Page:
When Wes Lunt crumpled into a dormant heap last Saturday, Illinois’ offense sprang (unanticipatedly?) to life. Everyone knew Chayce Crouch was good for only one thing: faking a hand-off then running the ball himself.
For a number of snaps, that’s exactly what Chayce Crouch did. Time and again, it worked. Purdue must have known it was coming, but they couldn’t stop it.
Call it a draw, or a naked bootleg or a misdirection or any other term for quarterback keeper. It got the Illini offense moving downfield.
Then something weird happened. Chayce Crouch attempted a pass. It failed, of course, because Chayce Crouch is good for one thing only.
Then something really weird happened. Chayce Crouch completed a pass. Wholly new territory, right? Confused Illini fans, beginning to question whether bears actually do shit in the woods, and feeling less certain about the pope’s religious affiliation, watched Chayce Crouch complete 10-of-14 passes for 142 yards.
Some of these passes traveled mostly through the air. They were not simple pitch plays followed by long runs.
Because he fumbled in overtime, and because Illinois ultimately lost the game, the beginning of The Chayce Crouch Era ended on a somber note.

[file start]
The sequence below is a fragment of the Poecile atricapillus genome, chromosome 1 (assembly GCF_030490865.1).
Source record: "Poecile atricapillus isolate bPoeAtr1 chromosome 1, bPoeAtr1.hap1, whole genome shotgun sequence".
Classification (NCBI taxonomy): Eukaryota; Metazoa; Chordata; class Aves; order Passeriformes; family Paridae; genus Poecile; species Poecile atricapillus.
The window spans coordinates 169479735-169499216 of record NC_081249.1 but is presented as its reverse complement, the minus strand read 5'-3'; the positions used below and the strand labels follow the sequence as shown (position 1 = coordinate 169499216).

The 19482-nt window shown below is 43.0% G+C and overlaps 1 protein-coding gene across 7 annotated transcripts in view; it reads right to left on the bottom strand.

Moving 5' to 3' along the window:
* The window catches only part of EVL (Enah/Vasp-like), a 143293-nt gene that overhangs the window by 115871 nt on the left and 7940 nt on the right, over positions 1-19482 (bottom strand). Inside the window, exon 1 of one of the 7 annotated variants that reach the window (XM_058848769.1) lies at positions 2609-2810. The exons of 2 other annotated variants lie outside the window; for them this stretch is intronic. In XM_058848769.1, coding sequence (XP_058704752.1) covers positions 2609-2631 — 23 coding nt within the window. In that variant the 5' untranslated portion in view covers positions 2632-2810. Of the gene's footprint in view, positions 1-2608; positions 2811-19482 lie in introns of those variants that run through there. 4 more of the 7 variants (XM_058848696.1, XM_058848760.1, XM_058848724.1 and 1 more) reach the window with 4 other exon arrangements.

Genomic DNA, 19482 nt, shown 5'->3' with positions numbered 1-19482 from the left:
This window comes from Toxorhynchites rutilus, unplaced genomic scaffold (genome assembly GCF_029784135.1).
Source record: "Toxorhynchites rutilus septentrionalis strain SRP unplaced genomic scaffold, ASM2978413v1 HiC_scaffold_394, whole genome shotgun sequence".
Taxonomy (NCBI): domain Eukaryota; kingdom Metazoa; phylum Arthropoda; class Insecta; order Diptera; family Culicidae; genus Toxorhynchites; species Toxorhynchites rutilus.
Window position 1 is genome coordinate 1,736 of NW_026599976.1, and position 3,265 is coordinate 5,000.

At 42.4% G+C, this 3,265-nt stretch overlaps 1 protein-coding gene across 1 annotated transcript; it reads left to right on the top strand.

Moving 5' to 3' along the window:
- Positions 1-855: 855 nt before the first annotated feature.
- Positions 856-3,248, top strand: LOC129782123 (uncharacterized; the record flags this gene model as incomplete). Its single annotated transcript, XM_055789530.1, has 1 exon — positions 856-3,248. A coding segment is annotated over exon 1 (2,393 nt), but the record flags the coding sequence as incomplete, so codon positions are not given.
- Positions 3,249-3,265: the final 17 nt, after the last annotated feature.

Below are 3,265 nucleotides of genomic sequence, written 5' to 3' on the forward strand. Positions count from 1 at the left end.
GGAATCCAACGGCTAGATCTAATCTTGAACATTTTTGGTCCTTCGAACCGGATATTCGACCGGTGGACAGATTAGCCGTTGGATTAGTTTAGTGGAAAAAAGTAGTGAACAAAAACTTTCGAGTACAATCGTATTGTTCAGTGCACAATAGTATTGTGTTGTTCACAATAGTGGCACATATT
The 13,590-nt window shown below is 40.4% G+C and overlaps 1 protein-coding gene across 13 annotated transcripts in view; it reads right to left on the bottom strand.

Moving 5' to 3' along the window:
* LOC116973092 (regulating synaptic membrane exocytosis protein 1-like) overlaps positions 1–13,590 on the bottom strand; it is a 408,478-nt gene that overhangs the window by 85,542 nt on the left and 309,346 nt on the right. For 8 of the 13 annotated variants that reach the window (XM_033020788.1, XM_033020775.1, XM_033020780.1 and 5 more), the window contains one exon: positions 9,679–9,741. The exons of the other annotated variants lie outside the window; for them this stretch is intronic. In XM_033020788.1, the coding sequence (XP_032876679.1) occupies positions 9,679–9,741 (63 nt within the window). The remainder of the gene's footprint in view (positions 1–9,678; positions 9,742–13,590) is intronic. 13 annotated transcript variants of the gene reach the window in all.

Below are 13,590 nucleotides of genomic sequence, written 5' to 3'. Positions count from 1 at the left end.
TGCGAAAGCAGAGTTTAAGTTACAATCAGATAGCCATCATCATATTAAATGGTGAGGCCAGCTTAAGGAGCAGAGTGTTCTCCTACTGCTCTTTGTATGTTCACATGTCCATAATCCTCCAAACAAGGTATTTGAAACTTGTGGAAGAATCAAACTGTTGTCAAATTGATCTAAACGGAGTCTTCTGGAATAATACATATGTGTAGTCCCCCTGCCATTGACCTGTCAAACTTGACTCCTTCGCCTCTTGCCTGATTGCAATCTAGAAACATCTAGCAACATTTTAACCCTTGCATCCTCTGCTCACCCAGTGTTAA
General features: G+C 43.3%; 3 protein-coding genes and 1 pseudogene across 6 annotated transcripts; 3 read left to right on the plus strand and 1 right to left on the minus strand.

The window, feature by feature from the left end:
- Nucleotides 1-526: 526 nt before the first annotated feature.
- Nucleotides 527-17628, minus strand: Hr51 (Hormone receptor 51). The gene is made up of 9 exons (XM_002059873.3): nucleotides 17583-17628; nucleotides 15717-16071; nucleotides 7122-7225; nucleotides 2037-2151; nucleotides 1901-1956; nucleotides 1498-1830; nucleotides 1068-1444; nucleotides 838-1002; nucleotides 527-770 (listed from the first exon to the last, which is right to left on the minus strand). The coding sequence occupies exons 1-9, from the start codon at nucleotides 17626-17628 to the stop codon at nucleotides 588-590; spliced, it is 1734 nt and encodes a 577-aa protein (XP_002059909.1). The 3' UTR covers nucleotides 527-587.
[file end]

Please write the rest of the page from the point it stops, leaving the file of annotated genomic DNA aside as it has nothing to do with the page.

By Monday lunchtime, Lovie Smith was already referring to Crouch as the back-up. Lunt was unable to practice, “obviously,” said the coach. But he’s still the starter.
Reading between the lines and the coachspeak, what does that mean? It means you should expect Chayce Crouch to enjoy a career day against the Big Ten’s worst team.
Maybe Lunt will play, if he and the team’s medical staff decide he’s up to it. Maybe Lovie will employ two QBs simply to throw Rutgers off balance. Why wouldn’t he? Lunt has been competent, if not exciting. You don’t worry that he’ll toss the ball casually into coverage. He showed, at Nebraska, that he’s learned to spot a gaping hole and run toward it.
But it’s hard to believe that we won’t see Chayce Crouch taking snaps for the third week in a row. Unless and until he proves that his fumble wasn’t a rarity, or his offensive numbers an anomaly, Illinois has no reason to keep him on the sidelines.